As the winner of the Tyler Prize, Wall will receive a $200,000 cash prize and a gold medal. The Prize, awarded by the international Tyler Prize Executive Committee with the administrative support of the University of Southern California, honors exceptional foresight and dedication in the environmental sciences qualities that mirror the prescience of the Prize's founders, John and Alice Tyler, who established it while the environmental debate was still in its infancy.
Previous laureates include Edward O. Wilson, recognized for his early work on the theory of island biogeography; Jane Goodall, selected for her seminal studies on the behavior and ecology of chimpanzees and her impact on wildlife awareness and environmental conservation; Jared Diamond, a renowned author who gave birth to the discipline of conservation biology; and Thomas Lovejoy, a central figure in alerting the world to the critical problem of dwindling tropical forests. A full list of past winners is available at http://tylerprize.usc.edu/pastlaureates.html.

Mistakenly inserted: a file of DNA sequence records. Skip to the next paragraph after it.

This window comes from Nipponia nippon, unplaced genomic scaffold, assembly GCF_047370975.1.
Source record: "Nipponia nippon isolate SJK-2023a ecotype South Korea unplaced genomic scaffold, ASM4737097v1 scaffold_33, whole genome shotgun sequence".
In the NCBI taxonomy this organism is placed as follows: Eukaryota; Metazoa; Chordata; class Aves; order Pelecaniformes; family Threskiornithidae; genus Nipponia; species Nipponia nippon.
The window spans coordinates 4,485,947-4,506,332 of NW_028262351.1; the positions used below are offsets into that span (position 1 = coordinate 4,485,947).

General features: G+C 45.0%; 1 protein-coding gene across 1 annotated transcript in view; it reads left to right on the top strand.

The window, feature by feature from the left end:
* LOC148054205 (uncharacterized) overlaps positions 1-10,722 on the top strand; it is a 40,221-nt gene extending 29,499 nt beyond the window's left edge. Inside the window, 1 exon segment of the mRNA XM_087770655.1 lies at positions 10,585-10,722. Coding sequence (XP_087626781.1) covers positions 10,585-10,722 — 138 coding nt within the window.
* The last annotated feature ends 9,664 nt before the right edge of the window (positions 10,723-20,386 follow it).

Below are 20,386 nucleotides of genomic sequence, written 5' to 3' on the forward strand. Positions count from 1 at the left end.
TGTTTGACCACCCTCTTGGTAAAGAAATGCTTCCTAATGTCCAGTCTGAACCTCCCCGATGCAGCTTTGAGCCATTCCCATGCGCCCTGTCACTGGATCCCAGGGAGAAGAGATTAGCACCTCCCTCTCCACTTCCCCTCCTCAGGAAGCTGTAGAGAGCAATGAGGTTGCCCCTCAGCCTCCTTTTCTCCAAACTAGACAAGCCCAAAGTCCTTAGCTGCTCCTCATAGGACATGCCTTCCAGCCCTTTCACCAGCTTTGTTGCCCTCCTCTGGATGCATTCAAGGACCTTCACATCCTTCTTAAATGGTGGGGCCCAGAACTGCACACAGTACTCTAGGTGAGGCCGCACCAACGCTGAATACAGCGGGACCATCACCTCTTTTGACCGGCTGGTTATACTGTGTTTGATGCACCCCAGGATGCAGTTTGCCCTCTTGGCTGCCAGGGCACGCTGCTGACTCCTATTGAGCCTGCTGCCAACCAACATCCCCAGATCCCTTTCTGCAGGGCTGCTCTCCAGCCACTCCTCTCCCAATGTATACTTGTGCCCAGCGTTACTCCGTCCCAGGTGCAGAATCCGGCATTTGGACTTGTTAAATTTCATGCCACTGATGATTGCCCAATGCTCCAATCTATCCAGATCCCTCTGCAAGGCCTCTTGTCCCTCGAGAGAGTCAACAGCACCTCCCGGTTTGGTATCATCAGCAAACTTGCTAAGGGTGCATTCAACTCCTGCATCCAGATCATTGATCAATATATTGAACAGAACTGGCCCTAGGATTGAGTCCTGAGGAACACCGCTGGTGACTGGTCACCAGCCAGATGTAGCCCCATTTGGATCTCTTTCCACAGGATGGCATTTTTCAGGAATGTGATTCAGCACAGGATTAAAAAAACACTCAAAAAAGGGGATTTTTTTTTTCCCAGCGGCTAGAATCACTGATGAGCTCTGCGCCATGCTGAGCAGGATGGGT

Governments Turn Their Attention to Soil
Wall's research places her at the center of policy efforts to protect soil and address climate change. Efforts in the European Union and the United States, along with other regions, to protect soil in the face of urbanization have been largely informed by the work of Wall and her colleagues. Governments and international organizations increasingly see soil as a frontline of climate change, in addition to being central to sustainable agriculture
|Contact: Nick Seaver|